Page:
Brian Hernandez hit him left-handed after turning for home, then switched to a right-handed whip and kept hitting him right-handed even as he was bearing in. Once he got to the rail, he ran perfectly straight, displaying a smooth, efficient stride, and kept widening his margin, gliding past the wire 7 1/2 lengths in front.
Not only was this colt extremely impressive, even with questionable competition, the first five generations of his female family reads like a Who’s Who of Blue Hen producers and racing champions. You would be hard-pressed to find a greater collection of racing and breeding legends in a single female family.
Gallorette – One of the greatest fillies of all time, she defeating colts 14 times, including victories in the Met Mile, Whitney, Brooklyn, and Carter, while competing against the likes of Stymie, Armed, and Assault. Dam of Irish St. Leger winner White Gloves II.
Flower Bowl – Foundation mare for Darby Dan Farm. Dam of Graustark, champion sire His Majesty, and champion 3-year-old filly Bowl of Flowers.
Misty Morn – Champion 3-year-old filly and Handicap Filly and Mare, Broodmare of the Year and dam of champions Bold Lad and Successor.
Grey Flight – Phipps family foundation mare, dam of nine stakes winners, including What a Pleasure and Misty Morn.
Natalma – Dam of Northern Dancer and three other stakes winners, as well as four stakes-placed horses. Granddam of legendary international sire Danehill and undefeated 2-year-old champion filly La Prevoyante, who finished the year an amazing 12-for-12.
Flaming Page – Won the Queen’s Plate and Canadian Oaks and was second in the Kentucky Oaks. Dam of England’s last Triple Crown winner, the great Nijinsky II and top-class producer Fleur.
Fleur – Dam of English and Irish Derby winner The Minstrel and three other stakes winners, including French group winner and top sire Far North.
Minstrella – Three-time group I winner in Europe and champion 2-year-old filly in Ireland. Dam of multiple graded stakes winner Colonial Minstrel. Granddam of Jim Dandy winner A Little Warm
Flight Dancer – Dam of Misty Gallore, winner of eight stakes, and European champion Minstrella. Granddam of top sire Silver Ghost, and great granddam of Horse of the Year and Breeders’ Cup Classic winner Saint Liam.
Oh, yes, and Proud Strike’s sire is Smart Strike and his broodmare sire is Pleasant Colony, in case you were wondering about his distance capabilities. This is pretty much the history of Thoroughbred racing and breeding in North America, wrapped up in one female family.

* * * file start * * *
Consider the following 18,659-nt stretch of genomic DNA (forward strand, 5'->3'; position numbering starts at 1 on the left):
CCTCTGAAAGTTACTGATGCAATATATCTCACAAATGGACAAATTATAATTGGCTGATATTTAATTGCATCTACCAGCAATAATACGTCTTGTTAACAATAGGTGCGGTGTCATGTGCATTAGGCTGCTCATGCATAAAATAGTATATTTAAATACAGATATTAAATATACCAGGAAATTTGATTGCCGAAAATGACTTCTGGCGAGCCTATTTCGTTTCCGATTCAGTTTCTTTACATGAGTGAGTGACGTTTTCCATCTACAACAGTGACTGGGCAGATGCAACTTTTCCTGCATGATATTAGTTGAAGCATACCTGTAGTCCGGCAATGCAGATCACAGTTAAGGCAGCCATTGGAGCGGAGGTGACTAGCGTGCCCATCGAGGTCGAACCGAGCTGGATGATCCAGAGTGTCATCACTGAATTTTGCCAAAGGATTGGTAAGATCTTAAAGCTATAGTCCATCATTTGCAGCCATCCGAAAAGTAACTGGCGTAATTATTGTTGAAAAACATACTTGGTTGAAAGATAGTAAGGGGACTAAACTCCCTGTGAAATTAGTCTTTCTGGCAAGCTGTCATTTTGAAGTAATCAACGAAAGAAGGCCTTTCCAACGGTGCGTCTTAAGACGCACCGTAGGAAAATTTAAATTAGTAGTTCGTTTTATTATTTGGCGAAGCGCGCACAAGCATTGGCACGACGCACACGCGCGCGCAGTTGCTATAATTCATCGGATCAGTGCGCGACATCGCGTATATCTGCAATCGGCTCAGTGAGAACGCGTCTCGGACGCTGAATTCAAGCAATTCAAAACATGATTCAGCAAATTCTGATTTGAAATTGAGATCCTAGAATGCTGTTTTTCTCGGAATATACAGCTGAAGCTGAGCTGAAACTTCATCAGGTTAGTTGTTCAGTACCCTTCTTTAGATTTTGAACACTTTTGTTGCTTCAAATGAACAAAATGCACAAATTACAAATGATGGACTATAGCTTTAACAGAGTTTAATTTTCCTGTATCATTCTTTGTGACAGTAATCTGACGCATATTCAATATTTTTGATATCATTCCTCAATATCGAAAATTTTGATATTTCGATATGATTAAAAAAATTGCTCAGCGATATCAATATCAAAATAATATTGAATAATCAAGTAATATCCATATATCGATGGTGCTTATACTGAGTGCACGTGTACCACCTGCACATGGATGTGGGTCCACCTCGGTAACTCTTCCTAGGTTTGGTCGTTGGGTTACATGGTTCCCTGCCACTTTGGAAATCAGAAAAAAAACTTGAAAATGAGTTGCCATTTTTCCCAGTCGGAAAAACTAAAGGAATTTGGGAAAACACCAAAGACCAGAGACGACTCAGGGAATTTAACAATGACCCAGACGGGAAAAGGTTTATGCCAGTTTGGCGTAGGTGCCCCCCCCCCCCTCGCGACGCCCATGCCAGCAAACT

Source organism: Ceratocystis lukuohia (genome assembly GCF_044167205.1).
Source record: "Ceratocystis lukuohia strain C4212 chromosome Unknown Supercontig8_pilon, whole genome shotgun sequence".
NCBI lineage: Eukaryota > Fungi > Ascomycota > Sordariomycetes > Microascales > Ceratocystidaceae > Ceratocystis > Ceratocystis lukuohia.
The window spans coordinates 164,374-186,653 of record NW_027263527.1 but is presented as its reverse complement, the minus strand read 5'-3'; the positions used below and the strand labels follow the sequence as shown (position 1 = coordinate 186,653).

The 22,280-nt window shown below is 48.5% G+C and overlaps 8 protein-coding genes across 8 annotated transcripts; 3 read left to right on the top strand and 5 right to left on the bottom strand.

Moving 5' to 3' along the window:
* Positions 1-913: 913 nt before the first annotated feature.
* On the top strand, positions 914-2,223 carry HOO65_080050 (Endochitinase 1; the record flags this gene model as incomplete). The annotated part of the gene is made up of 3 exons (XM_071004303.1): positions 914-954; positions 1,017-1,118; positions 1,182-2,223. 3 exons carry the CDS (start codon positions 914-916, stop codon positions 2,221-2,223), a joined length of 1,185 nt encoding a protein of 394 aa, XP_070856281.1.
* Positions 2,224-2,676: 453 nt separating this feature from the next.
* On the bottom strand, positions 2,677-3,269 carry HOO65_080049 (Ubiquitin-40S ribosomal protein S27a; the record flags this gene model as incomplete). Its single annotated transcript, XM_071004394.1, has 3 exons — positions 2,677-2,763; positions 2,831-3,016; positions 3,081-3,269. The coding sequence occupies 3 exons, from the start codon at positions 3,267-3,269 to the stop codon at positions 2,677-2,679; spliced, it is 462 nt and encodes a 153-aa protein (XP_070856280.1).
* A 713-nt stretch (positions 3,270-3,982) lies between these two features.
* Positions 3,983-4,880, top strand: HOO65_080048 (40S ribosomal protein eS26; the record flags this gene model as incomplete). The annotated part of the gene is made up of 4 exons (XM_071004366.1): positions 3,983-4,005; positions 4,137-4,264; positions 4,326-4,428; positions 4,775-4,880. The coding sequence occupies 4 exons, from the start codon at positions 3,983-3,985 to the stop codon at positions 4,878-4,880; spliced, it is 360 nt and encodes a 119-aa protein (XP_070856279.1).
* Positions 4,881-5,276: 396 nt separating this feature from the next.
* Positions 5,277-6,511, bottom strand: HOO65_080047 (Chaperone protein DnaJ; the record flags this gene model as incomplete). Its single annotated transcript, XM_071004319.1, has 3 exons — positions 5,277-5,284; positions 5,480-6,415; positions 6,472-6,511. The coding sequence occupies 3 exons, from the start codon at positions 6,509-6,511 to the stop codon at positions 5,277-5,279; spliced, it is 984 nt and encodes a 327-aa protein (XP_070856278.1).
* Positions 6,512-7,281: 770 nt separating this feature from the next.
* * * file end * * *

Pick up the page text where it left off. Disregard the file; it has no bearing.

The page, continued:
Now, a 1 1/16-mile maiden race at Fair Grounds that was originally scheduled for the grass (he was entered main track only) is a far cry from becoming a legitimate contender on the Derby trail, but it sure is a start, and if he can get over the next hump, facing better quality horses, then you have to regard him as a serious horse. Until then, we can just drool over his pedigree.
This was his third career start, but it must be noted that the only two horses to finish in front him were Bradester, who came back to win an allowance race at Gulfstream, and the brilliant and highly regarded Titletown Five, who was coming off a neck defeat to Violence.
New faces of the week
Treasury Bill -- This Ron Ellis-trained colt, owned by Gary and Mary West of Flashback and Power Broker fame, looked awesome breaking his maiden going 6 1/2 furlongs at Santa Anita, in which he came from far back with a powerful stretch run to win by 1 1/4 lengths while still under wraps. He may have the best stamina pedigree of any horse on the Derby trail this year, which makes his sprint score all the more impressive. Watch out for this one.
Transparent – Well-bred Darley colt finally put it all together and broke his maiden going 1 1/16 miles by almost six lengths at Aqueduct, despite being wiped out on the backstretch and carried out past the middle of the track.. Son of Bernardini had previously run second to the exciting Revolutionary.
Cerro – Another find for Team Valor, this former Italian-trained son of Mr. Greeley looked good wiring his field by 2 1/2 lengths in a 1 1/8-mile allowance race at Gulfstream, running a full second faster than Orb in the second division. Strong female family and should have no problem getting classic distances.
Orb – Shug McGaughey colt by Malibu Moon, owned by Stuart Janney III and the Phipps family, scored his second straight win in the second division of the nine-furlong allowance, winning by a length. He has a victory over Revolutionary and was third, beaten 1 1/4 lengths, by Violence.
Tiz a Minister – After eight starts on grass and synthetic, he made his dirt debut in the California Breeders Champion Stakes and came from the clouds with a spectacular late run to defeat the odds-on favorite Omega Star, who ran an excellent race himself.